1.By a Notice of Motion under certificate of urgency dated 8/5/2023 pursuant to Sections 1A, 1B, 3, 3A, 6 of the Civil Procedure Act, Order 51 of the Civil Procedure Rules and all other enabling provisions of the law, the 1st Respondent seeks that:1.Spent2.This Honorable Court be pleased to issue an order of stay staying the proceedings and or any other hearing of the instant petition/application being Meru Constitutional Petition No. E009 OF 2023 pending the hearing and determination of PPDT E001 OF 2023 in Meru; JR E001 OF 2023 in Meru; and Appeal No. E067 OF 2023 in Meru.3.This Honorable Court be pleased to issue orders dismissing the Petition dated 3rd May 2023 with costs as it amounts to an abuse and misuse of the court process.4.Costs of this application be on the course.
2.The application is premised on the grounds on the face of it and supporting affidavit of Salad Guracha, the clerk of the 1st Respondent sworn on even date. He accuses the Applicants of filing multiple suits in various courts and tribunals seeking the same or substantially the same orders, on accounts of similar facts and involving the same facts which violates the intent of Section 6 of the Civil Procedure Act. It is in the interest of justice that the hearing in this petition being Meru Constitutional Petition No. E009 OF 2023 be stayed pending the hearing and determination of PPDT E001 OF 2023 in Meru; JR E001 OF 2023 in Meru; and Appeal No. E067 OF 2023 in Meru to avoid the court rendering conflicting decisions and or compromising the jurisdiction of the courts and or tribunals ranking below it.
3.The Applicants opposed the application vide the replying affidavit sworn by the 3rd Applicant on 18/5/2023. He urges the court to consider their petition in accordance with the provisions of Articles 25(3) and 159(2) of the Constitution, which will not in any prejudice the 2nd Respondent. There is no other available forum to address the constitutional breaches occasioned to the Petitioners and as such, this court is the last resort, and in the event the court downs its tools, the Petitioners will remain outside the functions of the county assembly for 3 months, thereby missing out on formulation of public policy documents and representation as mandated by the Constitution. The stay of the proceedings application by the Respondents is bad in law as it seeks to mislead the court of the existence of other active matters similar to the petition herein. He urges the court to allow the petition on its own merit as the same is neither res judicata, sub judice, frivolous, malicious or vexatious, and cites Kenya Wildlife Service v James Mutembei (2019) eKLR and Watu Credit v Geoffrey Mokaya Aboki & Karen Chepkurui (2022) eKLR.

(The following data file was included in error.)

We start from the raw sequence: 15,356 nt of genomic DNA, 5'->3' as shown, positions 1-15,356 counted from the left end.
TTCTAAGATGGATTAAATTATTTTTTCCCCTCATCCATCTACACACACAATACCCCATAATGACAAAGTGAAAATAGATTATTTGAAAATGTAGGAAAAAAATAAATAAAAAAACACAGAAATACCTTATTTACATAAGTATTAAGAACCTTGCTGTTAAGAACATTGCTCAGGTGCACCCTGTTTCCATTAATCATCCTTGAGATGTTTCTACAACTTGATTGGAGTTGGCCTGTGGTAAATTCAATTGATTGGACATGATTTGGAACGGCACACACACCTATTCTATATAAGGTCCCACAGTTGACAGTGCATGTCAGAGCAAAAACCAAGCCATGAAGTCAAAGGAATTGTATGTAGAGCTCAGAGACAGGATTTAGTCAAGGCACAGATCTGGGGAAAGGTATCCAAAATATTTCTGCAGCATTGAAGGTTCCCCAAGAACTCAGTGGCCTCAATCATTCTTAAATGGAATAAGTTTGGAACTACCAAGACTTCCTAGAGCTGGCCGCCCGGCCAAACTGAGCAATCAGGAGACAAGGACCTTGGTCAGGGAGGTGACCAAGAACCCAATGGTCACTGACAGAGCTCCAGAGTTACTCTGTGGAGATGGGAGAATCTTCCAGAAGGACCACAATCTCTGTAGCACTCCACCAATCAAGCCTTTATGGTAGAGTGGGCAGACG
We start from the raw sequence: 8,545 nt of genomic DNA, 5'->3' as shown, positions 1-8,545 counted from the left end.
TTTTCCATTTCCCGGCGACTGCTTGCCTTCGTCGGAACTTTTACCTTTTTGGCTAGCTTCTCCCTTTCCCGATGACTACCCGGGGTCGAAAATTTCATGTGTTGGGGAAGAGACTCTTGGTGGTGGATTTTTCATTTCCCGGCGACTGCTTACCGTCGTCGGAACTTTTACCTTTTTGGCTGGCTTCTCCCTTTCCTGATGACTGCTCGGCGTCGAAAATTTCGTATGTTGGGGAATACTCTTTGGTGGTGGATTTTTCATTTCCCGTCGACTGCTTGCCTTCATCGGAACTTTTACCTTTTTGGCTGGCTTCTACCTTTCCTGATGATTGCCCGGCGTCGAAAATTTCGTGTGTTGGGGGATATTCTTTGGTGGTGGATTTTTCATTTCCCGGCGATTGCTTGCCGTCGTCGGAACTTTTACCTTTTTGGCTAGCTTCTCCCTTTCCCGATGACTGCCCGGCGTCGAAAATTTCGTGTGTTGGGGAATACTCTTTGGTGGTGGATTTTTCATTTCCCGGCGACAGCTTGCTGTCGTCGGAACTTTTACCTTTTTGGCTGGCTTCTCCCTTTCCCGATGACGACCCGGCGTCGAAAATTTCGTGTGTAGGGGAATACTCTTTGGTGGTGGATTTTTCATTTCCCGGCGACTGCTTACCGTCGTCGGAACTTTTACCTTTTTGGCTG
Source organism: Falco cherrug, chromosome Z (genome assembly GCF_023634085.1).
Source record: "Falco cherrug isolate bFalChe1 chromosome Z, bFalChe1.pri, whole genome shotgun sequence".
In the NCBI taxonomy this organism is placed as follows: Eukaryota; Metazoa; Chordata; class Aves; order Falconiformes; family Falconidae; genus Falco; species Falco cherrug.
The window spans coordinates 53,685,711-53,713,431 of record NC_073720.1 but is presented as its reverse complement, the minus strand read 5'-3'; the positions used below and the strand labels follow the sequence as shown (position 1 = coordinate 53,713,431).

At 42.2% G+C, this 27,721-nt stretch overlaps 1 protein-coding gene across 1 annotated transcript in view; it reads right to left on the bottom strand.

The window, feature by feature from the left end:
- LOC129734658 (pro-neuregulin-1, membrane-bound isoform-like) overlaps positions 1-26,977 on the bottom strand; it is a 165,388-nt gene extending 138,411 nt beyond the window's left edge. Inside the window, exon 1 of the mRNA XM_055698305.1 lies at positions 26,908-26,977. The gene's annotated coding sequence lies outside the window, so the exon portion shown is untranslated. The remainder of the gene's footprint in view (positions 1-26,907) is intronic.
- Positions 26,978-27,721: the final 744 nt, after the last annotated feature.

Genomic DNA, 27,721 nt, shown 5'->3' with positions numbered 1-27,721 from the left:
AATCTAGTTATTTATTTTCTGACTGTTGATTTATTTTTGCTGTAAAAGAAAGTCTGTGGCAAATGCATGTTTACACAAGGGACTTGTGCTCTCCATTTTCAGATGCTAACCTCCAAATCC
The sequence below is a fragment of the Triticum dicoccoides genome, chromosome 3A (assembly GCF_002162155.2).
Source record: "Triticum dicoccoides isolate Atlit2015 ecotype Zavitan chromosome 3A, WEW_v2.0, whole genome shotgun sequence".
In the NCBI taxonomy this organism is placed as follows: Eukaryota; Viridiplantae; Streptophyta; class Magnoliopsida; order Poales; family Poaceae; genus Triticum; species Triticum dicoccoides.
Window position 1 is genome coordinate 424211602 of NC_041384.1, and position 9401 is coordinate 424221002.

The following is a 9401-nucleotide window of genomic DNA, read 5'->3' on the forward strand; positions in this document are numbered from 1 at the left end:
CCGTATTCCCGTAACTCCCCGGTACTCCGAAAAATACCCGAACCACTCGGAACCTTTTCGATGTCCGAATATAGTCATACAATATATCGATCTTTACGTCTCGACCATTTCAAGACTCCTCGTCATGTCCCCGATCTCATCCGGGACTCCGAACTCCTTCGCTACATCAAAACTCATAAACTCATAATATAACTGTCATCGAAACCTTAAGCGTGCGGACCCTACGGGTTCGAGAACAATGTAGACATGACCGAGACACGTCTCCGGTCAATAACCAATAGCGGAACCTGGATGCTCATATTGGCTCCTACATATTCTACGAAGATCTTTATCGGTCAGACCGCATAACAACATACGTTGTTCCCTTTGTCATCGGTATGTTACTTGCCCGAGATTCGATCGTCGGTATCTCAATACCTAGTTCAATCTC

4.The 1st and 2nd Respondents raised a Preliminary Objection dated 8/5/2023 on the grounds that:
5.The Petitioners urge that the internal memo is not a creation of the law or statute and is not a proceeding on the face of Order 48 of the County Assembly Standing Orders, and cite Peter Mungai v Joseph Ngaba Kuria and another v Leah Ngari Ndichu (Interested Party) (2022) eKLR and Speaker of National Assembly v Njenga Karume (1992) eKLR. They urge that the jurisdiction of the Political Parties Tribunal is limited and it cannot wear the hat of the High Court, and issue the orders sought herein. They urge that the petition and the complaint before the Tribunal are distinct in context, substance and component and the parties are not similar. It is trite law that the sub judice rule cannot be used to deny interim orders at the preliminary stage but that it should concern itself with trial of the main suit. They invite the court to lean in favor of the public policy and public interest in the current petition, and cite Miguna Miguna v Fred Okengo Matiangi; minister of Interior and KNCHR (2018) eKLR. They urge that they have met the threshold befitting grant of interlocutory orders pending determination of the petition as set out in Giella v Cassman Brown & Co. Ltd (1973) E.A 358, Gatirau Peter Munya v Dickson Kithinji (2014) eKLR and Mrao v First American Bank Ltd (2003) eKLR. They urge that the Respondents are in violation of Standing Orders 108 to 112 of the County Assembly Standing Orders by acting suo moto and failing to invoke the clear and express provisions of the Constitution. Article 165 (3) of the Constitution donates jurisdiction of this court with the duty and obligation to intervene in actions of other arms of Government and State Organs where it is alleged or demonstrated that the Constitution has either been violated or threatened with violation.